Last updated 24th September, 2021
This article is a comprehensive guide to UK window fitter prices and will include the average costs. With the average cost of fitting a new window at roughly £400 per window, the cost of replacing windows can quickly mount into the thousands for any house with three or more rooms to fit.
Windows are among the most important features of any property, both in terms of their practical functions and their effect on the look and feel of a home. The windows' style and condition will also have a significant influence on the value of a property.
There are many types of window fitter jobs, and the price of your window fitting will vary according to the window's size, the type of the window being fitted and the style of window fitting you may need.
This means that each window on each building requires a unique fitting. As you would expect, there is a wide variety of windows available that window fitters usually group into categories.
These categories may differ between fitters or fitting companies, but broadly windows are separated according to style, material and glazing.
Fitters will usually measure the size of the window in millimetres (mm). This measurement will include the frame and depth of the window's opening.
Casement windows are hinged to a frame and usually open outward away from the building. As a general rule, casement windows tend to be cheaper than sash windows and can be designed to suit virtually any property style.
The cost of installing a casement window can range from around £200 for a 1000x500 uPVC frame, to £1,500 for a 1200x1200 wooden frame. The average costs of installing a casement window, including materials, labour and VAT are as follows:
Sash windows open by sliding either up and down or from side to side, and as a general rule tend to be more expensive than casement windows. The price of fitting a sash window will vary according to its style and the number of panes required.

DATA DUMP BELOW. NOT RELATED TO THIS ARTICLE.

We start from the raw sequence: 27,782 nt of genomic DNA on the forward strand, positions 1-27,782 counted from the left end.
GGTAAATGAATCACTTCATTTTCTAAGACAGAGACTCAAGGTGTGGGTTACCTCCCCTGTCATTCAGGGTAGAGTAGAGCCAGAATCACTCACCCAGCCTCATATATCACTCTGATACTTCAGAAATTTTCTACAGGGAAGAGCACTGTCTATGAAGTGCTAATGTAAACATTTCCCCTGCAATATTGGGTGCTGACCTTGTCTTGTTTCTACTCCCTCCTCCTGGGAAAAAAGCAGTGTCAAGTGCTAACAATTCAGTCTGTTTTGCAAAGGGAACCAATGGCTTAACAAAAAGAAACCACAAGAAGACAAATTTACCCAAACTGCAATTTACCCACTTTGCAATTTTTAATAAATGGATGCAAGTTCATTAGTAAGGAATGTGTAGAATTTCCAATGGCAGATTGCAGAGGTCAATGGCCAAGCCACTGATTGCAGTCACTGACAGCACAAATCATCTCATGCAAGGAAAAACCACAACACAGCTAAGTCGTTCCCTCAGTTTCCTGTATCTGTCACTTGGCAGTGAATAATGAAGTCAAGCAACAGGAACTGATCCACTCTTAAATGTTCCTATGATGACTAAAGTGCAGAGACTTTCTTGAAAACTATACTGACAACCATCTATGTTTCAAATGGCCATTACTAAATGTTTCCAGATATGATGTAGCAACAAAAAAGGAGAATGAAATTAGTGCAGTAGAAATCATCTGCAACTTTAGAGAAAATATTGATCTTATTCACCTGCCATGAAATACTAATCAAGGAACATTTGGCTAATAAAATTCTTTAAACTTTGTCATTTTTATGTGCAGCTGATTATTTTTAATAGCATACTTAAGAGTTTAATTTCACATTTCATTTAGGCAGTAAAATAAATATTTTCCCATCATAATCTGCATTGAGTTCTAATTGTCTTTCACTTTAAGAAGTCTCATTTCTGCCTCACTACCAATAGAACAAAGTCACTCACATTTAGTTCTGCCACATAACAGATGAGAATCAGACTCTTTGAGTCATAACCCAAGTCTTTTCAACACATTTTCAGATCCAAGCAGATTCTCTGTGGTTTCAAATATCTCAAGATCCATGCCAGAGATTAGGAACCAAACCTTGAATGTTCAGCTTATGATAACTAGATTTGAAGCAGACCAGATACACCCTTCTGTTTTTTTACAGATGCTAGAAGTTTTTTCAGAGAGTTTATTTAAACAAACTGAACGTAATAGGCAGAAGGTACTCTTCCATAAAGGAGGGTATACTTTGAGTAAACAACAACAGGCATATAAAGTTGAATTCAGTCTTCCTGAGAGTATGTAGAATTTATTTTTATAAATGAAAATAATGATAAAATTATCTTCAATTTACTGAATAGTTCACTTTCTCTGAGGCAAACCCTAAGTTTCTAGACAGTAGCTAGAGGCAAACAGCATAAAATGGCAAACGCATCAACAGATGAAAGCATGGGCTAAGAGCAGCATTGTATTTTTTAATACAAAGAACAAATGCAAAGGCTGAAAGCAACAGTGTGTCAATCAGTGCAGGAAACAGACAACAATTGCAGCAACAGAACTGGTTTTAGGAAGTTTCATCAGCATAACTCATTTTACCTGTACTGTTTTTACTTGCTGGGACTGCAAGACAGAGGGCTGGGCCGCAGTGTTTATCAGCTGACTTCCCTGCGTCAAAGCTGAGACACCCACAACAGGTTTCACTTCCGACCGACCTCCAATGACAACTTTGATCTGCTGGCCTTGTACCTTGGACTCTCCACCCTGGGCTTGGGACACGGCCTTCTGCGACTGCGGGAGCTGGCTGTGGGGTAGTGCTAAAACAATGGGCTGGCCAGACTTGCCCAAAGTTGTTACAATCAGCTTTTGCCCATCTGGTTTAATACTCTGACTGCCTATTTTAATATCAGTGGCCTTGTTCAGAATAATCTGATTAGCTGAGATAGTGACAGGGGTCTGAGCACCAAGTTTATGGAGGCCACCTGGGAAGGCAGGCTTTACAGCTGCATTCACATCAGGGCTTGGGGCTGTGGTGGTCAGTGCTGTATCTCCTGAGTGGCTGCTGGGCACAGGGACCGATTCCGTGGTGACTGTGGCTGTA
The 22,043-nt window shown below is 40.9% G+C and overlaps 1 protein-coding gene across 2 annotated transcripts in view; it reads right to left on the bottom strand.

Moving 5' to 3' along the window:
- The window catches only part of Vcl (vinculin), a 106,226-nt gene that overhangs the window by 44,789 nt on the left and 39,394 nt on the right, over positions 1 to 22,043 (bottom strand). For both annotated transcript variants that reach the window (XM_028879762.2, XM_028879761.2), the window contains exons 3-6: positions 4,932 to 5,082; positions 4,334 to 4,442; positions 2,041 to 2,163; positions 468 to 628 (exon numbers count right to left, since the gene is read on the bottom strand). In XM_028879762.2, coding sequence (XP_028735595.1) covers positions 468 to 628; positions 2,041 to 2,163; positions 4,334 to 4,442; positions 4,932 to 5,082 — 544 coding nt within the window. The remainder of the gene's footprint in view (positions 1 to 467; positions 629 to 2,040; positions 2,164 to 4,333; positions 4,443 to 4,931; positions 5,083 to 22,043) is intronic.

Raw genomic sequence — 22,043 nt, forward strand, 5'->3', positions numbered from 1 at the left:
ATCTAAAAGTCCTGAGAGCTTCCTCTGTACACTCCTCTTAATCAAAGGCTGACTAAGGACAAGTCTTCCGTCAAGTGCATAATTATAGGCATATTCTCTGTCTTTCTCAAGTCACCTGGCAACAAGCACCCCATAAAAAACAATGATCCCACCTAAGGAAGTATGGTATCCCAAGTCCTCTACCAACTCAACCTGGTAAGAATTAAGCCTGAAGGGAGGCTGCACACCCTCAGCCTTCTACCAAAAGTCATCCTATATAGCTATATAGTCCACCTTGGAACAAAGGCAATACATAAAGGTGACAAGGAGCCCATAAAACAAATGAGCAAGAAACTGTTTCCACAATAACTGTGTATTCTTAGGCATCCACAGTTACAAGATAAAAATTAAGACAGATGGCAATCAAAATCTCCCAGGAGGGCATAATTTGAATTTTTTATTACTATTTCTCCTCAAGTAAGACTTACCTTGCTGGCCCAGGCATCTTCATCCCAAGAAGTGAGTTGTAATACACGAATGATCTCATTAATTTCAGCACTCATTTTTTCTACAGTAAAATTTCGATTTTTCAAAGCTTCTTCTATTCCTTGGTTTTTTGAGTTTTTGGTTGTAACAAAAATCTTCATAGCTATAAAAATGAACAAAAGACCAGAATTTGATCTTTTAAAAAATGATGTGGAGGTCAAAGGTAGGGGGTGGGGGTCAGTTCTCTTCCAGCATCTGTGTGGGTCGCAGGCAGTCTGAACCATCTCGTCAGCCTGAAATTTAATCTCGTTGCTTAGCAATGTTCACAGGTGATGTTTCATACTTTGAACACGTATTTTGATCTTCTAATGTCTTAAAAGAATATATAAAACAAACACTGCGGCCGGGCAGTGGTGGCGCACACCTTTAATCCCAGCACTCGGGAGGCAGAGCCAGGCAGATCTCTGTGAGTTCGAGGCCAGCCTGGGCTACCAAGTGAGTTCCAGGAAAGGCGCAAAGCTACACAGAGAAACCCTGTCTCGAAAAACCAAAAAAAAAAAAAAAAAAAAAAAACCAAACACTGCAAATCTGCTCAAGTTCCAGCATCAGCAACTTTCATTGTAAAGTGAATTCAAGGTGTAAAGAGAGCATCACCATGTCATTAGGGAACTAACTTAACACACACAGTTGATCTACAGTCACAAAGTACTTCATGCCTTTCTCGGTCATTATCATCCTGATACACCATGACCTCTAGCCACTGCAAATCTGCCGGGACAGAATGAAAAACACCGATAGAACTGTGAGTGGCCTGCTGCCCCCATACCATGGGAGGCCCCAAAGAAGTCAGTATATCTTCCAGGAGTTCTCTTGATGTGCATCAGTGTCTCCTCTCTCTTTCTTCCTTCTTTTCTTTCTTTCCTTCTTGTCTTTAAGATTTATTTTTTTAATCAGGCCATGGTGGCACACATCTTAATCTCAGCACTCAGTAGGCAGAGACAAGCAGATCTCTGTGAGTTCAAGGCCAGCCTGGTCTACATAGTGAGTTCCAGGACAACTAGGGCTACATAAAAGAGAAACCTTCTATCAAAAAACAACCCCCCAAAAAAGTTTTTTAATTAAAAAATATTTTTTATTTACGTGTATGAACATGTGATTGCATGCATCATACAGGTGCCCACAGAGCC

The average cost of installing a sash window can be anywhere between £480 and £1,000 per window. The average prices you can expect per window including materials, labour and VAT are as follows:
Bay windows project outward from the building, sometimes forming a semi-circle known as circle bay windows. Some styles form a curve with four or five openings known as bow windows. Occasionally bay windows form a box shape with flat sides protruding out of the wall known as box windows.
The price of bay windows depends on the number of panels required and the material used for the frame. but you will generally pay from £1,050 - £1,350 for three panels white uPVC to £1,900 - £2,700 for five panels woodgrain uPVC.
Tilt and turn windows feature a hinge mechanism which means they can either be opened fully like a casement window (inwards). They can also be tilted from the bottom so that the top of the window is angled into the room, giving a smaller opening for ventilation.
The style is popular due to the practical versatility the window offers, including its weatherproofing and security options.
uPVC tilt and turn windows are marginally more expensive than casement windows of the same material. You should expect the average cost of a tilt and turn fitting to be between £450 - £500 (800x800) uPVC and £650 - £700 (1200x1200) uPVC.
Cottage windows are common features of older, traditional properties and are also known as Georgian or Tudor windows.
They can open either as sash or casement but tend to be marked out by a series of bars that make several small squares of glass rather than one big pane.
Original cottage window installations can be draughty, and the wood tends to warp with age. You should expect the average cost of fitting a new cottage window according to size and material to be as follows:
The cost of materials will be fairly consistent and will almost always account for the greater part of the cost of any window fitting. The most significant variant in the cost of a roof window replacement is likely to be the labour involved, including the complexity of the job, ease of access and length of time.
Roof window replacement will almost always involve scaffolding, the charge for which should be included in any quote.
The cost of scaffold hire can range from around £300 to around £1,000 per week. The added cost of scaffold hire for a roof window replacement will start from around £40 and will not usually exceed £120.
Excluding the cost of scaffolding, you can expect the average cost of a roof window replacement to be as follows:
Single glazing is now rarely recommended due to its energy inefficiency; however, traditional single glazed windows are still a feature of many older houses. The cost of replacing a single pane of standard glass will not typically exceed £100 - £150, though the price will rise if scaffolding is required.
The cost of fitting a double-glazed window will vary according to the energy rating/quality of glass with A++ the highest rating. Refurbishing windows will be cheaper than a full replacement and will typically cost around £200 per unit.